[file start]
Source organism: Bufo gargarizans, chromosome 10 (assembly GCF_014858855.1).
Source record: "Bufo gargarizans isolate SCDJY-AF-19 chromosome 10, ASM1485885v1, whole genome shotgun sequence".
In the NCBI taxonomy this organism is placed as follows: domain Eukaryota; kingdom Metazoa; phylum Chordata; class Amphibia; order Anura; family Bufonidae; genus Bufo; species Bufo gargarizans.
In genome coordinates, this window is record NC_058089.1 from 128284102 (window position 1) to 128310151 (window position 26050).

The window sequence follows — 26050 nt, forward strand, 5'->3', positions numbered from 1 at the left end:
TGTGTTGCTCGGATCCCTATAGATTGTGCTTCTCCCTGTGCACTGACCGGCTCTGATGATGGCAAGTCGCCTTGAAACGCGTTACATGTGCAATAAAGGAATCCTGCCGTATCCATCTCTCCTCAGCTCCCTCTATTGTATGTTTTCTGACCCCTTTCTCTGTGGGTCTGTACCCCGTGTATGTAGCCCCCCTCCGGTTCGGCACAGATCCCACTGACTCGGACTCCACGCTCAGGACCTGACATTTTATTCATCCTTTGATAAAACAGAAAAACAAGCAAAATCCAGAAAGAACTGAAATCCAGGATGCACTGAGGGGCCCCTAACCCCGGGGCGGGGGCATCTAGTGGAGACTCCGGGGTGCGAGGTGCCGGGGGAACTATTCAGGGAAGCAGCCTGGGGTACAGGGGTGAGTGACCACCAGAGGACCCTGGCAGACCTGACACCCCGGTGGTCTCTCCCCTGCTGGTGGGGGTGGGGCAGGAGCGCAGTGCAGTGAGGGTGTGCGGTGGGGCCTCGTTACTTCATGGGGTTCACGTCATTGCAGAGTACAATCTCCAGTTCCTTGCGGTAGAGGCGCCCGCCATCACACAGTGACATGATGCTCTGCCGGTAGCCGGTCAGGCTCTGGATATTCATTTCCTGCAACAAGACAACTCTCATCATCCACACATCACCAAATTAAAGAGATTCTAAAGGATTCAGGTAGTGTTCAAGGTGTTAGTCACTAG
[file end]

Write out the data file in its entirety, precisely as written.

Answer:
Source organism: Bufo gargarizans, chromosome 10 (assembly GCF_014858855.1).
Source record: "Bufo gargarizans isolate SCDJY-AF-19 chromosome 10, ASM1485885v1, whole genome shotgun sequence".
In the NCBI taxonomy this organism is placed as follows: domain Eukaryota; kingdom Metazoa; phylum Chordata; class Amphibia; order Anura; family Bufonidae; genus Bufo; species Bufo gargarizans.
In genome coordinates, this window is record NC_058089.1 from 128284102 (window position 1) to 128310151 (window position 26050).

The window sequence follows — 26050 nt, forward strand, 5'->3', positions numbered from 1 at the left end:
TGTGTTGCTCGGATCCCTATAGATTGTGCTTCTCCCTGTGCACTGACCGGCTCTGATGATGGCAAGTCGCCTTGAAACGCGTTACATGTGCAATAAAGGAATCCTGCCGTATCCATCTCTCCTCAGCTCCCTCTATTGTATGTTTTCTGACCCCTTTCTCTGTGGGTCTGTACCCCGTGTATGTAGCCCCCCTCCGGTTCGGCACAGATCCCACTGACTCGGACTCCACGCTCAGGACCTGACATTTTATTCATCCTTTGATAAAACAGAAAAACAAGCAAAATCCAGAAAGAACTGAAATCCAGGATGCACTGAGGGGCCCCTAACCCCGGGGCGGGGGCATCTAGTGGAGACTCCGGGGTGCGAGGTGCCGGGGGAACTATTCAGGGAAGCAGCCTGGGGTACAGGGGTGAGTGACCACCAGAGGACCCTGGCAGACCTGACACCCCGGTGGTCTCTCCCCTGCTGGTGGGGGTGGGGCAGGAGCGCAGTGCAGTGAGGGTGTGCGGTGGGGCCTCGTTACTTCATGGGGTTCACGTCATTGCAGAGTACAATCTCCAGTTCCTTGCGGTAGAGGCGCCCGCCATCACACAGTGACATGATGCTCTGCCGGTAGCCGGTCAGGCTCTGGATATTCATTTCCTGCAACAAGACAACTCTCATCATCCACACATCACCAAATTAAAGAGATTCTAAAGGATTCAGGTAGTGTTCAAGGTGTTAGTCACTAG